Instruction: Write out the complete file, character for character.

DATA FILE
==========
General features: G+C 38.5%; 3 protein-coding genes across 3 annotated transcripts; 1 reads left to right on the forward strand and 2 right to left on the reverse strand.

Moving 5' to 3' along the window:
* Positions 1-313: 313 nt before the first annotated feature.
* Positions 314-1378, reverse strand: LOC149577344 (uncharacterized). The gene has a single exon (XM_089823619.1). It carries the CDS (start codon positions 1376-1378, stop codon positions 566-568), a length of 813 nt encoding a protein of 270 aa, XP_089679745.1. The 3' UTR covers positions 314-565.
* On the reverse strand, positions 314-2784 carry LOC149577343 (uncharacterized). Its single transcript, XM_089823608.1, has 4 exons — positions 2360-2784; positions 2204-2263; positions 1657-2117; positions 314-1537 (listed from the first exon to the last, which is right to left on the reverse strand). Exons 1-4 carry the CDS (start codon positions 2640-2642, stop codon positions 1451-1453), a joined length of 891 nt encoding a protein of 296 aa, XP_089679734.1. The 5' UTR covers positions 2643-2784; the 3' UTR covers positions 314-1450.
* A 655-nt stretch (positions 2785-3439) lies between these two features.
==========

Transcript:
General features: G+C 38.5%; 3 protein-coding genes across 3 annotated transcripts; 1 reads left to right on the forward strand and 2 right to left on the reverse strand.

Moving 5' to 3' along the window:
* Positions 1-313: 313 nt before the first annotated feature.
* Positions 314-1378, reverse strand: LOC149577344 (uncharacterized). The gene has a single exon (XM_089823619.1). It carries the CDS (start codon positions 1376-1378, stop codon positions 566-568), a length of 813 nt encoding a protein of 270 aa, XP_089679745.1. The 3' UTR covers positions 314-565.
* On the reverse strand, positions 314-2784 carry LOC149577343 (uncharacterized). Its single transcript, XM_089823608.1, has 4 exons — positions 2360-2784; positions 2204-2263; positions 1657-2117; positions 314-1537 (listed from the first exon to the last, which is right to left on the reverse strand). Exons 1-4 carry the CDS (start codon positions 2640-2642, stop codon positions 1451-1453), a joined length of 891 nt encoding a protein of 296 aa, XP_089679734.1. The 5' UTR covers positions 2643-2784; the 3' UTR covers positions 314-1450.
* A 655-nt stretch (positions 2785-3439) lies between these two features.